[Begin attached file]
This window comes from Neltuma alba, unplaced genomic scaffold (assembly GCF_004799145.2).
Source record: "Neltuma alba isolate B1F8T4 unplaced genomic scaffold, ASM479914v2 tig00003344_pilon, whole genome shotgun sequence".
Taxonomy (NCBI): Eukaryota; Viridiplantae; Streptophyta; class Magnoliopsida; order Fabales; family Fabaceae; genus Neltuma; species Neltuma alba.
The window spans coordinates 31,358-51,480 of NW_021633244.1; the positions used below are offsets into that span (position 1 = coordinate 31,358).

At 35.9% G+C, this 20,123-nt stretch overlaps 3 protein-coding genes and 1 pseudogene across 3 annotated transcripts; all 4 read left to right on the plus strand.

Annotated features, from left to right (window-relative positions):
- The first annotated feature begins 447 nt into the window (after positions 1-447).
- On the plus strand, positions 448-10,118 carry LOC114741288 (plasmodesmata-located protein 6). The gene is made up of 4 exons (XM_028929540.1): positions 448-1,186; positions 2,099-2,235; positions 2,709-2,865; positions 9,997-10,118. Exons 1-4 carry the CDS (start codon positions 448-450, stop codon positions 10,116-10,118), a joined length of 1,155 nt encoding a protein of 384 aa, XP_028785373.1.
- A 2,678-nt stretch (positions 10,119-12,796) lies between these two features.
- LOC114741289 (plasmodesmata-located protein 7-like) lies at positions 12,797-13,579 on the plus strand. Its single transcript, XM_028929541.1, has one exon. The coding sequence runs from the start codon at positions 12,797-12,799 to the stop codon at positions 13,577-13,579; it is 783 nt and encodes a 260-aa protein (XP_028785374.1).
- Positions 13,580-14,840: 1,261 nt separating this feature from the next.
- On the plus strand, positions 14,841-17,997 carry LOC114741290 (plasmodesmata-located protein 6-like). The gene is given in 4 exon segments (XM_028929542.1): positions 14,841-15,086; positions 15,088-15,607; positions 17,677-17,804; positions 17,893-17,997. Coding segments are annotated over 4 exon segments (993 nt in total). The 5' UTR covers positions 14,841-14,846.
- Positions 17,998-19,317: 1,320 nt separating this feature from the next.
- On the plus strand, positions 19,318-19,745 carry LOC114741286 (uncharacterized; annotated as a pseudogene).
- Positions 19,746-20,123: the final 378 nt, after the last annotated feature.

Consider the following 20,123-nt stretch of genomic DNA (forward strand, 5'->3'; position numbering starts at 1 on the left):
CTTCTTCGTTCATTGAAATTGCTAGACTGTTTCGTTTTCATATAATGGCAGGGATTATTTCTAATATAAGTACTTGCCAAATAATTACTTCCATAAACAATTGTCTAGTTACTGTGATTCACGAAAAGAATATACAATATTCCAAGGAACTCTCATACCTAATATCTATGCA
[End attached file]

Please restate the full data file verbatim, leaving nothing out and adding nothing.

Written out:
This window comes from Neltuma alba, unplaced genomic scaffold (assembly GCF_004799145.2).
Source record: "Neltuma alba isolate B1F8T4 unplaced genomic scaffold, ASM479914v2 tig00003344_pilon, whole genome shotgun sequence".
Taxonomy (NCBI): Eukaryota; Viridiplantae; Streptophyta; class Magnoliopsida; order Fabales; family Fabaceae; genus Neltuma; species Neltuma alba.
The window spans coordinates 31,358-51,480 of NW_021633244.1; the positions used below are offsets into that span (position 1 = coordinate 31,358).

At 35.9% G+C, this 20,123-nt stretch overlaps 3 protein-coding genes and 1 pseudogene across 3 annotated transcripts; all 4 read left to right on the plus strand.

Annotated features, from left to right (window-relative positions):
- The first annotated feature begins 447 nt into the window (after positions 1-447).
- On the plus strand, positions 448-10,118 carry LOC114741288 (plasmodesmata-located protein 6). The gene is made up of 4 exons (XM_028929540.1): positions 448-1,186; positions 2,099-2,235; positions 2,709-2,865; positions 9,997-10,118. Exons 1-4 carry the CDS (start codon positions 448-450, stop codon positions 10,116-10,118), a joined length of 1,155 nt encoding a protein of 384 aa, XP_028785373.1.
- A 2,678-nt stretch (positions 10,119-12,796) lies between these two features.
- LOC114741289 (plasmodesmata-located protein 7-like) lies at positions 12,797-13,579 on the plus strand. Its single transcript, XM_028929541.1, has one exon. The coding sequence runs from the start codon at positions 12,797-12,799 to the stop codon at positions 13,577-13,579; it is 783 nt and encodes a 260-aa protein (XP_028785374.1).
- Positions 13,580-14,840: 1,261 nt separating this feature from the next.
- On the plus strand, positions 14,841-17,997 carry LOC114741290 (plasmodesmata-located protein 6-like). The gene is given in 4 exon segments (XM_028929542.1): positions 14,841-15,086; positions 15,088-15,607; positions 17,677-17,804; positions 17,893-17,997. Coding segments are annotated over 4 exon segments (993 nt in total). The 5' UTR covers positions 14,841-14,846.
- Positions 17,998-19,317: 1,320 nt separating this feature from the next.
- On the plus strand, positions 19,318-19,745 carry LOC114741286 (uncharacterized; annotated as a pseudogene).
- Positions 19,746-20,123: the final 378 nt, after the last annotated feature.

Consider the following 20,123-nt stretch of genomic DNA (forward strand, 5'->3'; position numbering starts at 1 on the left):
CTTCTTCGTTCATTGAAATTGCTAGACTGTTTCGTTTTCATATAATGGCAGGGATTATTTCTAATATAAGTACTTGCCAAATAATTACTTCCATAAACAATTGTCTAGTTACTGTGATTCACGAAAAGAATATACAATATTCCAAGGAACTCTCATACCTAATATCTATGCA